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Topics: Ethical Living | Opinion

Climate crisis places seniors at greater risk

Canada's population is aging at the same time as natural disasters are increasing in severity and intensity


An elderly man in Ottawa spent most of last winter snowed in, unable to leave his home, surviving on canned food. Last summer, 54 people died as a result of a heatwave in Quebec, many of them older adults. Seniors’ communities were quickly evacuated during floods in Calgary, but evacuated residents sat and slept on crowded chairs and cots for three days.

These are not disaster movie scenarios, but recent catastrophic events linked to climate change that have directly imperilled Canadians in their own homes — especially our most vulnerable older citizens.

Climate change can affect us directly through natural disasters, such as flooding, poor air quality, forest fires and extreme temperatures, but also indirectly through changing infectious disease patterns such as West Nile Virus and Lyme disease. Climate change events do not affect every Canadian equally. Those who are older and more vulnerable — or frail – find themselves at increased risk.

Canada’s population is aging, and its most rapidly growing segment is that of people over the age of 80 years. This trend will continue for the foreseeable future, in tandem with the increasing frequency and severity of natural disasters due to climate change.

At the same time, in accordance with their preferences, more Canadians, including many with complex health needs, are aging at home, usually supported by community health agencies and often far from their families. But extreme climate and weather events may prevent these services from delivering care, leaving seniors isolated and at-risk.

The risk is amplified for those seniors who are frail. Frail individuals are those in whom aging has exacted a toll. The Canadian Frailty Network characterizes frailty as a state of increased vulnerability and functional decline. Individuals with frailty are more likely to have multiple medical problems, take a variety of medications, and be limited in their ability to get around and carry out activities of daily living.

Now, think about what happens if the power goes out for an extended period.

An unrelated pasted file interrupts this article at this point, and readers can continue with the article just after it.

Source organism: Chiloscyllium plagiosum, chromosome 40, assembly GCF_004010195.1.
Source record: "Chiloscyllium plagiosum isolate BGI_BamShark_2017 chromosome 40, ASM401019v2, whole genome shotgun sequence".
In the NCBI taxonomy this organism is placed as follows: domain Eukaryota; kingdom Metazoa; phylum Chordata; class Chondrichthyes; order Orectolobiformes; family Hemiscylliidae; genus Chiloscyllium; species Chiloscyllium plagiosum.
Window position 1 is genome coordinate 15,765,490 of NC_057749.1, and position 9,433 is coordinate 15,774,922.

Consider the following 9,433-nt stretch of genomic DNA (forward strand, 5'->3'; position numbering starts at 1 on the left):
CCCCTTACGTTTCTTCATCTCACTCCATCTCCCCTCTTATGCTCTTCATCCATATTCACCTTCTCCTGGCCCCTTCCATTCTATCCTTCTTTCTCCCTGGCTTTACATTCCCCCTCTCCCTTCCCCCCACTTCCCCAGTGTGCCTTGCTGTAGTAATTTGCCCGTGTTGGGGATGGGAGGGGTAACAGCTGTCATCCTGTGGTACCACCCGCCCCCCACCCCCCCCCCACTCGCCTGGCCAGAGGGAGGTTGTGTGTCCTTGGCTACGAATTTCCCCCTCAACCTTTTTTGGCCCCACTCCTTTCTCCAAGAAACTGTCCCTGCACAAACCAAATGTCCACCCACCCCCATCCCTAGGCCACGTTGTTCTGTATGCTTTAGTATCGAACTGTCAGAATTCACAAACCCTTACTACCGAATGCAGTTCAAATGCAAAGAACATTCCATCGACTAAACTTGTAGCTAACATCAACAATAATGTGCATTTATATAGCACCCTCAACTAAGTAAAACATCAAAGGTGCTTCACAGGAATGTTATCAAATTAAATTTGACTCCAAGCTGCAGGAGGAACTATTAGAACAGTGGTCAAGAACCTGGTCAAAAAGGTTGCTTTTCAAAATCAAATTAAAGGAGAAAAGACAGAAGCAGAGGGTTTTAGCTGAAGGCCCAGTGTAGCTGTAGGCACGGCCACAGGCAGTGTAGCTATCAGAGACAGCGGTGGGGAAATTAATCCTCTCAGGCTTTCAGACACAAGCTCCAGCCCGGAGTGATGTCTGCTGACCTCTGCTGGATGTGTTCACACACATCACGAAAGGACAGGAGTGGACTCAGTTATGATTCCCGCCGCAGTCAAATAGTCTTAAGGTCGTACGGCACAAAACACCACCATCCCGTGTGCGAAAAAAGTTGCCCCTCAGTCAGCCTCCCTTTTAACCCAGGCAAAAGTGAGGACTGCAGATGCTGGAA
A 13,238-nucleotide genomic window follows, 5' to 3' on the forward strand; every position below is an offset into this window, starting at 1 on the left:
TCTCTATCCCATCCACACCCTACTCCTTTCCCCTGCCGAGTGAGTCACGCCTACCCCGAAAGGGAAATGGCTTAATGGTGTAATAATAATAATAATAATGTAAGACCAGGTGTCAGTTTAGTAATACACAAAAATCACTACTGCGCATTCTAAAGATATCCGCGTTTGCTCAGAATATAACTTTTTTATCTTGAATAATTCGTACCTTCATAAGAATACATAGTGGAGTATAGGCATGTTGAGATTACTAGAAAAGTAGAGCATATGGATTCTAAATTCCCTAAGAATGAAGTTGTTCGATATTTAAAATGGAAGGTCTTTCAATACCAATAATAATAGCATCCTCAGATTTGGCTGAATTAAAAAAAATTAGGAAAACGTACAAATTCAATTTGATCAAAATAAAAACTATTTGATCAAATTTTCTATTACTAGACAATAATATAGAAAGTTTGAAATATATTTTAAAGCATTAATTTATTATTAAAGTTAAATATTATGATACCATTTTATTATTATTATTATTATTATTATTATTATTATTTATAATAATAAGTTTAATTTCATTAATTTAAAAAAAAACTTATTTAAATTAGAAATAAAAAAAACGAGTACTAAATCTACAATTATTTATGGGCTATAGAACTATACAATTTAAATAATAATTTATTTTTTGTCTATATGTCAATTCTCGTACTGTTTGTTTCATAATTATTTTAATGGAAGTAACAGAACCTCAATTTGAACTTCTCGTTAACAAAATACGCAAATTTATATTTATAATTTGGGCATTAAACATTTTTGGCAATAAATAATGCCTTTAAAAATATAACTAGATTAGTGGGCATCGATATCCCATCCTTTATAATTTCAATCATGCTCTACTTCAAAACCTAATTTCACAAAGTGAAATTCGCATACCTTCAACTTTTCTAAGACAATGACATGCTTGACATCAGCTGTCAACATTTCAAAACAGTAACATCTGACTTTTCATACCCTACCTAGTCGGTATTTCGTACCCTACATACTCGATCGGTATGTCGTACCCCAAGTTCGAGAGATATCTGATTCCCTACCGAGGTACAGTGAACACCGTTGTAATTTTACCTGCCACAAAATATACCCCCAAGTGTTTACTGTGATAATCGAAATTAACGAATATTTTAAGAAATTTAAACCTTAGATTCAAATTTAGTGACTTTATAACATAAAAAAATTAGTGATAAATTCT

Those using mobility aids like scooters, walkers or canes aren’t easily evacuated if elevators don’t work. Many medical devices, like CPAP machines, nebulizers, or dialysis machines won’t work either. If landlines or the internet are interrupted, and as mobile phones run out of power, how can these physically isolated people let others know they are in danger?

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Canadian seniors take an average of seven different drugs, with one-quarter taking over 10. Any lapse in access to medication can be life-threatening. Frail seniors also have challenges regulating their body temperatures during extremes of heat or cold. They’re also more susceptible to dehydration, infections, and respiratory and cardiac problems from weather events and pollution. And ice and snowstorms result in more falls and fractures.

The mental health consequences can also be severe, ranging from depression and anxiety due to social isolation, to PTSD from the experience of a severe weather event. For a frail senior, such mental health problems lead to further disability and even premature death.

These are not worst-case scenarios. These events and their consequences are happening now, and they are increasingly common. Notwithstanding the need for our governments to address the root causes of climate change, a strategy to protect vulnerable seniors from climate change is also required now.

Every senior needs an emergency preparedness plan, developed with families, friends and neighbours, and home care agencies. But government agencies and disaster management agencies must also consider and take into account the unique needs of frail Canadians.

A good place to start would be with primary care and community support agencies, where existing standardized assessments could support the creation of a registry of individuals who would require more help during disaster. Knowing where these vulnerable seniors live would help planners know where to deploy community services such as cooling shelters for extreme heat or Snow Angel programs to help clear snow and ice.

Through the recognition of the increased vulnerability of our aging and frail population and better planning, Canada can ensure they are as protected and prepared for emergencies as any other group as we face climate change together.

This Canadian Frailty Network op-ed was made available under a Creative Commons license.

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John Muscedere is the scientific director of the Canadian Frailty Network, and a professor of critical care medicine at Queen’s University. George Heckman is the Schlegel Research Chair in Geriatric Medicine and an associate professor at the University of Waterloo, an assistant clinical professor of medicine at McMaster University, and a researcher with Canadian Frailty Network.


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  • says:

    Western society's fear of death and the need for immortality is a great concern. 150 years ago, you would have been blessed to live to age of 65. Within the next few decades it is estimated 40% of those who see 65 will live to be 90 years old. As Christians we are called to respect our elders, and to include them in our lives, so we may be taught their wisdom.
    In this "It's all about me" world, unfortunately seniors are seen as an expense, a nuisance and disposable.
    To pick a few scenarios and blame climate change on elderly deaths, is deflecting the blame from ourselves.
    Isaiah 45:7 states that God creates calamity. Reading Revelation 8 - I think climate change should be the last thing we need to worry about.